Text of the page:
RESPONDENT: United States
LOCATION: United States District Court of Maryland
DOCKET NO.: 876
DECIDED BY: Warren Court (1967-1969)
LOWER COURT: United States Court of Appeals for the District of Columbia Circuit
CITATION: 392 US 219 (1968)
ARGUED: Apr 04, 1968
DECIDED: Jun 10, 1968
Facts of the case
Media for Harrison v. United States
Audio Transcription for Oral Argument - April 04, 1968 in Harrison v. United States
Number 781 -- no, that one is -- number 876, Eddie M. Harrison, Petitioner, versus United States.
Alfred V. J. Prather:
Mr. Chief Justice, may it please the Court.
This is a felony murder case brought in form of proffers and certiorari to the United States Court of Appeals for the District of Columbia Circuit.
The petitioner, Eddie McArthur Harrison is in the D.C. jail serving a life sentence imposed following his third conviction in the United States District Court for the District of Columbia.
Affirmance of that conviction by the United States Court of Appeals for the District of Columbia Circuit and a denial of rehearing on en banc by that court, six members of that court over the dissent of Chief Judge Bazelon and Circuit Judge Wright.
In this Court, the petitioner raises two questions.
First, whether testimony given by him at a former trial to rebut confessions erroneously admitted and illegally obtained could be used against him at the retrial as part of the Government's direct case on the question of guilt.
And second, whether he has been denied a speedy trial.
The record giving lies to these questions is long and unusual but the facts are fairly simple and not really on dispute.
The petitioner and two other boys, Joseph Samson and Orson White, were indicted on April 1, 1960 for the felony murder of one Syder George Brown, a fence and gambler.
At the trial, the principal evidence against them was a set of confessions which admitted that Syder George Brown had been killed during the course of an attempted robbery.
At the trial, the boys took the stand and testified that the confessions were false and had been obtained by threats and abuse.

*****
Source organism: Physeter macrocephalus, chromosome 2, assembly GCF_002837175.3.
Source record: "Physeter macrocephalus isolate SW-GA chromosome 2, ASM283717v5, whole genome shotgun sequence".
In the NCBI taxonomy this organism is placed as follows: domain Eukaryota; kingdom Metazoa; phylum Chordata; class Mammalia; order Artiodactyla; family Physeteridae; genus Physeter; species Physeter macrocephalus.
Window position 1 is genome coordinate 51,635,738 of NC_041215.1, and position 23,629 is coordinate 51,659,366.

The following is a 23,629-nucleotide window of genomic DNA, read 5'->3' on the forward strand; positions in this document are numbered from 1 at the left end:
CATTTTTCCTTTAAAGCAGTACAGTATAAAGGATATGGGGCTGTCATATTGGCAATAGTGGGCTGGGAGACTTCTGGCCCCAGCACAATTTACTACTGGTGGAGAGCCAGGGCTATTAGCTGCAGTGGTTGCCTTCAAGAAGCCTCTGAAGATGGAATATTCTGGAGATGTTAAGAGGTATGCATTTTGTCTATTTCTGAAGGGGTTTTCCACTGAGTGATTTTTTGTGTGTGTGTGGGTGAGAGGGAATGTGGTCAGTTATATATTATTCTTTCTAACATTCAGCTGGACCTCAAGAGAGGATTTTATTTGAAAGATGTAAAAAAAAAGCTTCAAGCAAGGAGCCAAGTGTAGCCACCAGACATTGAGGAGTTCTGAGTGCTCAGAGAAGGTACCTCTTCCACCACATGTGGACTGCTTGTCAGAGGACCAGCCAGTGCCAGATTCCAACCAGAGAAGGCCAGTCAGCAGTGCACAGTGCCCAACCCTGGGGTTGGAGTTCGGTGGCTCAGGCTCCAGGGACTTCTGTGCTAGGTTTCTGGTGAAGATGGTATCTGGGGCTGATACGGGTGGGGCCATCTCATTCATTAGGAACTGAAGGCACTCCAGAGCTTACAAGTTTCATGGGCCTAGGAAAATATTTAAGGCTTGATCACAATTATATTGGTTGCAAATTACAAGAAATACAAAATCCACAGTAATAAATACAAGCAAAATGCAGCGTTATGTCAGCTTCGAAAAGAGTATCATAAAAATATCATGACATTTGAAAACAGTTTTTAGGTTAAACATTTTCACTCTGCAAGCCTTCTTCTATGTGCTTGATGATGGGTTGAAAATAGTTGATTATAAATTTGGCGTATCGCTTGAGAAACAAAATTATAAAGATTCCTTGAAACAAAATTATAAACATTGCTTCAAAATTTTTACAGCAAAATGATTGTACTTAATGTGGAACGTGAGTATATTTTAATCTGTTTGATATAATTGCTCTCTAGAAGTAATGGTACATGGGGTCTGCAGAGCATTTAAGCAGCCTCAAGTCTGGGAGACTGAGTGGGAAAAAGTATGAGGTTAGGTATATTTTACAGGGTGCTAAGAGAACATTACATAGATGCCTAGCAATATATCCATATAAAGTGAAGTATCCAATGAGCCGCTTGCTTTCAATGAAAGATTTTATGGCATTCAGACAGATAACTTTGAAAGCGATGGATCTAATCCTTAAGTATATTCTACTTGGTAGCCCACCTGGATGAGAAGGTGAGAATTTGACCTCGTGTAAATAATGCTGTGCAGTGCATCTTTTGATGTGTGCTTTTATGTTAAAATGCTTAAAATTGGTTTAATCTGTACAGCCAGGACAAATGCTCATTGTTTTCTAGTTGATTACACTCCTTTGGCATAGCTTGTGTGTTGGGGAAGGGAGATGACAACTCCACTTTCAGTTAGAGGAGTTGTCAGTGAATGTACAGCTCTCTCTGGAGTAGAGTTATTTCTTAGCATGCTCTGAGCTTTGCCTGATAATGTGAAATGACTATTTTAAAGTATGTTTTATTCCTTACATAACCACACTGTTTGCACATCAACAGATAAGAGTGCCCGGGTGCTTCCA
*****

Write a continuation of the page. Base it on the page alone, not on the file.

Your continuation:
The truth was, the petitioner explained, that Syder Brown had been killed accidentally during an innocent attempt to pawn a shotgun with him.
Now the jury convicted, the boys, were sentenced to death which was the mandatory sentence for felony murder in the District of Columbia at that time.
Thereafter shortly, it was discovered that one of the counsel who had participated in the case was not a lawyer at all but an imposter, one Daniel Oliver Wendellholmes Morgan who had substituted himself for one L.A. Harris, a real lawyer who had left the jurisdiction.
The Court of Appeals immediately sent the case back to the District Court with instructions to receive and grant motions for a new trial.
But the boys sitting down in the district jail on death row refused to file such motions and repudiated them when they were filed on their behalf by the court appointed counsel because the boys did not want to waive their right to be tried but once for the same crime.
There the matter sat for a number of months until the Court of Appeals eventually ordered a new trial for the boys despite their refusal to ask for it.
At the second trial, again, the confessions were introduced.
Again, the boys took the stand.
Again, they were convicted, only this time they were sentenced to life imprisonment, the mandatory death sentence in the District of Columbia having meanwhile been abolished.
There followed an appeal and the case was argued challenging -- basically challenging the admission of the confessions that have been used against him in some other points.
It was argued in December of 1963.
There the matter sat for some 18 months until the Court of Appeals on its own motion ordered rehearing en banc sua sponte on the question of the admission of one of the petitioner's confessions.
Case was reargued and some six months later or two years after the original argument, the Court of Appeals issued a decision holding all of the confessions inadmissible because they had been illegally obtained.
What was the reason for that long delay, appellant's concept?
Alfred V. J. Prather:
There was no reason that I know of, Your Honor.
Then Judge Robinson recites some when he tried the case?
Alfred V. J. Prather:
He said that the -- he said that the lengthy opinions and the amount of deliberation that went into them spoke for themselves.